And Then I Read: ASTRO CITY 13

AstroCity13

Image © Juke Box Productions.

First, isn’t that a great cover? The backdrop is in the style of Peter Max, and the foreground figures sure look like they’ve been cut out and dropped onto it, though it may just be Alex Ross painting wizardry.

This may be the most ambitious issue of ASTRO CITY to date, at least plot-wise. It follows several threads that, of course, intersect at times, and is further complicated by tagging each page of the story with a time-stamp, then mixing them all up so the reading order is not chronological order. This made me want to shake writer Kurt Busiek at times, as I had to keep flipping pages to see how certain events connected, and I suspect I actually read each page at least twice. But in the end it all made sense…I think. The mixed time order is something of a distraction, but the story is strong enough to overcome it.

And it’s a story of ordinary people, as so often in this book, but also a mythic god or spirit, The Dancing Master, apparently brought forth as an unexpected side effect of a scientific project. The character does indeed dance through the issue, in a variety of interesting styles, including that of Peter Max. We also have a super-hero vs. super-villain fight, a robot on Io, one of Jupiter’s moons, an attractive bank teller, some overworked scientists… in short, it’s a well-crafted juggling act. The interior art by Brent Anderson is also excellent, and allows him to show off a variety of styles, including some I wouldn’t expect from Brent. I bet that was fun for him. The emotional content is fragmented by the storytelling, so the impact of that is less than some recent issues, but in all, well done.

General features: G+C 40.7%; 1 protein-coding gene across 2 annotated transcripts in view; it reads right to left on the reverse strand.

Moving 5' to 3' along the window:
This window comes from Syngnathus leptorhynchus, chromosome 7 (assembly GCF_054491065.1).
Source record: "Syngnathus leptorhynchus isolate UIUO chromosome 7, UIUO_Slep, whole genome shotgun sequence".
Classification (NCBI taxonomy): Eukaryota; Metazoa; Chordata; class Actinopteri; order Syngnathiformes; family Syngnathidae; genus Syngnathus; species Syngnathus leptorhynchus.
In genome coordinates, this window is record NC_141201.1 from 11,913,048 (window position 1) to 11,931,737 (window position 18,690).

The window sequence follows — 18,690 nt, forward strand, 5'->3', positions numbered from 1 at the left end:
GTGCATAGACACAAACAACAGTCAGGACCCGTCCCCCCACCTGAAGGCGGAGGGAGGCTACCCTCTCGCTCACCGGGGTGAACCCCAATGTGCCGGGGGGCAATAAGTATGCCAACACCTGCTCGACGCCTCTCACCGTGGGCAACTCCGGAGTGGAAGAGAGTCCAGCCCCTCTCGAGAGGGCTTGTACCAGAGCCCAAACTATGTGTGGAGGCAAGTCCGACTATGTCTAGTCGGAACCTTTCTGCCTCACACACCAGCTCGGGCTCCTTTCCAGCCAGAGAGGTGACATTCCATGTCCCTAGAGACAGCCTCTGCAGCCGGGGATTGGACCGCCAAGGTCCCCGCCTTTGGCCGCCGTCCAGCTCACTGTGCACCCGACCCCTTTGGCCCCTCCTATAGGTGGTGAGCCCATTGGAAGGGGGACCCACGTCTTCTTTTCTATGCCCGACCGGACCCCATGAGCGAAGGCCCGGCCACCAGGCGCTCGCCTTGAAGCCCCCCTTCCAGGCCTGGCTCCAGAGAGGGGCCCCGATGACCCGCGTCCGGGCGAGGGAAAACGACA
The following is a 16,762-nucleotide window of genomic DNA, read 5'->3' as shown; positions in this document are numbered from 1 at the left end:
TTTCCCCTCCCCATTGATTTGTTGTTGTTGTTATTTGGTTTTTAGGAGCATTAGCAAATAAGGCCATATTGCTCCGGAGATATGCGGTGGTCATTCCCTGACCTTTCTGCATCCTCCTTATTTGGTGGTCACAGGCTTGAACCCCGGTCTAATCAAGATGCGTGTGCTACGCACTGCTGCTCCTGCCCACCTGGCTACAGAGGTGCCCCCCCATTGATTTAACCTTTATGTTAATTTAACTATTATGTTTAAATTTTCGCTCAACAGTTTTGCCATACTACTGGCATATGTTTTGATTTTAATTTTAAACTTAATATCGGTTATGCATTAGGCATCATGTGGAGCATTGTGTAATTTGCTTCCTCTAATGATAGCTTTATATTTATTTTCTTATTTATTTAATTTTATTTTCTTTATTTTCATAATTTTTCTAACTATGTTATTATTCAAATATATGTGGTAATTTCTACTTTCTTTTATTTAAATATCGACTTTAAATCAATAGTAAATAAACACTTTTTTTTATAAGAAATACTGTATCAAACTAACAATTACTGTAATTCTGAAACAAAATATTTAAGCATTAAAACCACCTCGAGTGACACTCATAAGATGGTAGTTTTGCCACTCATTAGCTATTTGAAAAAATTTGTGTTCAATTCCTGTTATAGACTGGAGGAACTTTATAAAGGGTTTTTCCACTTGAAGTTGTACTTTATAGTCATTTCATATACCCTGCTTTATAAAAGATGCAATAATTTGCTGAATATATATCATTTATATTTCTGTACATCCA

Recommended.

One thought on “And Then I Read: ASTRO CITY 13

  1. Kurt Busiek

    “The backdrop is in the style of Peter Max, and the foreground figures sure look like they’ve been cut out and dropped onto it, though it may just be Alex Ross painting wizardry.”

    That was just Alex Ross painting wizardry, you bet. I noticed, in his cover sketches, that the “realistic” figures looked like puffy stickers, in comparison to the background art, so I suggested he play that up, and that was the result.

    Glad you enjoyed the issue, even if our time-jumping drove you mad.

    kdb

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